Teachers College, Columbia University
The Mixed Methods Blog
The Mixed Methods Blog

The Mixed Methods Blog

Perspectives from our researchers, highlights from recent studies, and other news about CCRC

What Will Work Look Like for Community College Graduates in a COVID World?

A construction work in a mask checks her clipboard

Economists have intensively researched the impacts and consequences of the pandemic, and their rapid-response work is now vast: There are currently over 500 papers on COVID-19 on the National Bureau of Economic Research website alone. In this blog, we highlight some of the main research findings and their implications for community college programs.

One big economic consensus stands out: Working from home is here to stay. Many workers like it for its flexibility and non-existent commute times. More importantly, many firms like it too—those with more remote work are reporting higher revenues, sales, and stock returns. Having invested in technologies to permit working from home, firms are unlikely to go back to full-time office work any time soon.

This growth in remote work may have profound implications for community colleges. Even if community college graduates themselves do not work from home, many of their colleagues and clients might.

Remote work changes where economic activity happens, much more of that activity now takes place outside cities. With previous economic shocks, cities proved to be quite resilient. But the pandemic is different. As work has moved to the suburbs, markets must move there too. Community colleges that serve a city must now look more broadly at serving the city's suburbs and exurbs.

Remote work also changes what consumers want. To make their new offices (aka their homes) more productive and more comfortable, they are spending more on computing technologies, consumer durables, and house renovations and additions. Community colleges may need to provide more programs that train workers for jobs in industries that serve these demands.

Most significantly, remote work changes how skills are acquired. Much work occurs via computing interactions, rather than personal interactions. Younger workers have fewer on-the-job trainers or mentors, they have less chance for observational learning, and it has become harder for them to network to find jobs in the first place. The pandemic has been especially tough on younger workers: Job losses in 2020 were sharp, and hiring has been slow to recover. Community colleges can play an active role in offering training—perhaps through short certification programs—in the skills that used to be acquired through experience.

There is another significant economic consensus: The healthcare sector is in crisis. Healthcare immediately pivoted toward care for COVID-19 patients, but all other health services fell sharply. Overall, healthcare spending fell in 2020, and employment fell by 10%. To date, the demand for healthcare services has not bounced back, and providers have cut costs by expanding telemedicine services. Community colleges play an important role in educating healthcare workers, and these programs typically have high returns for students. If demand for deferred care does ratchet back up, colleges will need to expand their enrollments in healthcare programs. If, as is likely, telemedicine expands into more areas of healthcare, workers will need to be trained (and licensed) to perform these services. Community colleges are best placed to meet these training needs.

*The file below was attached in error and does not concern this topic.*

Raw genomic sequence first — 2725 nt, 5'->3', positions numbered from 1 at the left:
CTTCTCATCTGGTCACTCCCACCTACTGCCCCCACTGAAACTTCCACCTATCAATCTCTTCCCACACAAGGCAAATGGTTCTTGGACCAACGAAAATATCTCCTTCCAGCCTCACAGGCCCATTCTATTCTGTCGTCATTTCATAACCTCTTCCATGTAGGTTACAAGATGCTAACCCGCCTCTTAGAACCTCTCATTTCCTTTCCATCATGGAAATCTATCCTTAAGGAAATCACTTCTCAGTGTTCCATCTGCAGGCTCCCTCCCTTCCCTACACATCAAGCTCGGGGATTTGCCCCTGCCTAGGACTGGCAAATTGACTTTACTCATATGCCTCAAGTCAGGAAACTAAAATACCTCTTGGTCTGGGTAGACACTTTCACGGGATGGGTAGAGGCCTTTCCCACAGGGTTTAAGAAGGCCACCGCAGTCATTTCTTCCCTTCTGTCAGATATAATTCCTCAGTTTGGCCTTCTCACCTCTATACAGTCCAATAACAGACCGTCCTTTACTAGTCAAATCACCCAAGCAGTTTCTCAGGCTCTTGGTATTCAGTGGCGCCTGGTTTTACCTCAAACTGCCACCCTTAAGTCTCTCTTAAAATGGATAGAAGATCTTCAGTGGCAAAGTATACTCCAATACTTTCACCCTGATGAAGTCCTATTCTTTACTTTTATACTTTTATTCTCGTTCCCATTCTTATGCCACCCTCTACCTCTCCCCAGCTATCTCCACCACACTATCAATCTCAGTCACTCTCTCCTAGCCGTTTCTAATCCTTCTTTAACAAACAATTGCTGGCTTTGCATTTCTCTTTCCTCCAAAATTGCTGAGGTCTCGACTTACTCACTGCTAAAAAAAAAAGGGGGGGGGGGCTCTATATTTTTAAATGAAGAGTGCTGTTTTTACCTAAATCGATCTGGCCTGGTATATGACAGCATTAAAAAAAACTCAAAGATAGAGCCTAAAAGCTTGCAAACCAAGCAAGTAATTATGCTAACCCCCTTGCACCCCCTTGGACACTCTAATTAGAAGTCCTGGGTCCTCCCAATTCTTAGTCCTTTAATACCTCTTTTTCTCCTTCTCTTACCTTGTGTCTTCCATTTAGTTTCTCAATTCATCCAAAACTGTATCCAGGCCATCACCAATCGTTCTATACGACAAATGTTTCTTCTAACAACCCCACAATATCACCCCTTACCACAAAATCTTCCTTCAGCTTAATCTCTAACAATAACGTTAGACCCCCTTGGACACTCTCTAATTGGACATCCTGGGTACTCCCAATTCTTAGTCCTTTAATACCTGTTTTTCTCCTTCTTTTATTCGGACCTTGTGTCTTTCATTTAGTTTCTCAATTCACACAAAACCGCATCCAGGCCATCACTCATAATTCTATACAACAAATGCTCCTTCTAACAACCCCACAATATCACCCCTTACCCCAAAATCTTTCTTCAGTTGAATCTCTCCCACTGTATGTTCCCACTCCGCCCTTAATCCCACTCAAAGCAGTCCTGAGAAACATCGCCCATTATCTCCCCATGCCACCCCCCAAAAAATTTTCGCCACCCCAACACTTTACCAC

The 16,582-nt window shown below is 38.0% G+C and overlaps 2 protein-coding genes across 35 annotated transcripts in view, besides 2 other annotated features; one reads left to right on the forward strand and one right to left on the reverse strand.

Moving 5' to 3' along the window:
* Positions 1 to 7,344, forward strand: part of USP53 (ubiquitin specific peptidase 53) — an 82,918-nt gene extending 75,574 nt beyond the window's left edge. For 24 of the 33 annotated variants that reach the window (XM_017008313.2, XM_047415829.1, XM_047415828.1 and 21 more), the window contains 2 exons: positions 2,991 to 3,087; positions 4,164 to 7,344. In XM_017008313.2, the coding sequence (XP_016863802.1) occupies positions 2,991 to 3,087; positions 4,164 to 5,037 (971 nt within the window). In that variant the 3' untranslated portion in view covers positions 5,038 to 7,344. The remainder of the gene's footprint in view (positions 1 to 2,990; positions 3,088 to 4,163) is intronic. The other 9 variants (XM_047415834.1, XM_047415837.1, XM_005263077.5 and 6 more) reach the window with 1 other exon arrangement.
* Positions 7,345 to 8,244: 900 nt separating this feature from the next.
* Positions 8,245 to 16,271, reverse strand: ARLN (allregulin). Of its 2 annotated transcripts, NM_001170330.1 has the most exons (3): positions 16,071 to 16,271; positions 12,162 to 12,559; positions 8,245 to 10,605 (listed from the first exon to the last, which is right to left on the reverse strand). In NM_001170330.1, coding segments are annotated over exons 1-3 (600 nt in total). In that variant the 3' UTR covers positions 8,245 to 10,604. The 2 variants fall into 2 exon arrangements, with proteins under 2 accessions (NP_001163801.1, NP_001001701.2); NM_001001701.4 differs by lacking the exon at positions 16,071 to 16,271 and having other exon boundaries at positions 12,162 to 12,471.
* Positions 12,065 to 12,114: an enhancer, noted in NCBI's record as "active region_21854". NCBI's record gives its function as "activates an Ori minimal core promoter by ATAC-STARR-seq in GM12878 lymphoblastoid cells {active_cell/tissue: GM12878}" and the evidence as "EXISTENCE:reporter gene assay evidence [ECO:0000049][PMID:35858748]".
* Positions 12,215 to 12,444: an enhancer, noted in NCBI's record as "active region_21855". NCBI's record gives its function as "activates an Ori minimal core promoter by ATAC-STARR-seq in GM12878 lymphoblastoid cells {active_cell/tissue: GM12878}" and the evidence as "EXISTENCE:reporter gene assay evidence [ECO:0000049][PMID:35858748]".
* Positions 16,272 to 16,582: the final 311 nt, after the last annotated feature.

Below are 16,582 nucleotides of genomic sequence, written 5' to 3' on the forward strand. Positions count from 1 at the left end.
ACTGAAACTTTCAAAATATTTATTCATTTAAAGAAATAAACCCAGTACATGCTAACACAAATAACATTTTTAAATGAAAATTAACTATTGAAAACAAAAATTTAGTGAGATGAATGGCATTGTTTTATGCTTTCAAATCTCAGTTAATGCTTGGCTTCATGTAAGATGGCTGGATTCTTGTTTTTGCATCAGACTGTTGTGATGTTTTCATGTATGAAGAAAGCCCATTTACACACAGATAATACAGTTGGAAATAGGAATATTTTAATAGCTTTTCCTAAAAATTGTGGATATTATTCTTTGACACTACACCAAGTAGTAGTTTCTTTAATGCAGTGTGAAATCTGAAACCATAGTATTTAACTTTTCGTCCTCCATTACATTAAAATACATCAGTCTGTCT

Another consensus is that there has been a big increase in IT/computing investment since the pandemic started. Some workers will be displaced by these new technologies, but many more will gain such that the overall effect of these investments for the economy should be positive. Clearly, workers who invent, supply, or service IT will gain. Workers whose jobs are complementary to IT/computing will also gain. Indeed, much recent investment has been in communications hardware and software, which is useless if there is no one to communicate with. Workers will need to learn to use these new technologies, but when they do, their productivity will increase. Together, these forces should mean higher enrollments in computing courses, many of which can be offered by community colleges.

Unfortunately, one emerging consensus is that pandemic learning loss in K-12 schooling has been substantial. Online learning during the lockdowns was not as effective or efficient as in-person learning would have been, and secondary schools were closed for longer than elementary schools. Recent evidence on test scores shows sharp declines, particularly for disadvantaged students. Community colleges (indeed all colleges) will have to address the immediate needs of incoming cohorts who may have significant deficits in their high school education. Possibly, and in collaboration with local schools, new versions of remedial education may be required.

Of course, one final consensus in economics is that much is uncertain. The pandemic has caused—but also facilitated—a radical restructuring of the U.S. economy. To remain as engines of economic opportunity and mobility, community colleges will need to recognize these changes and respond to them.

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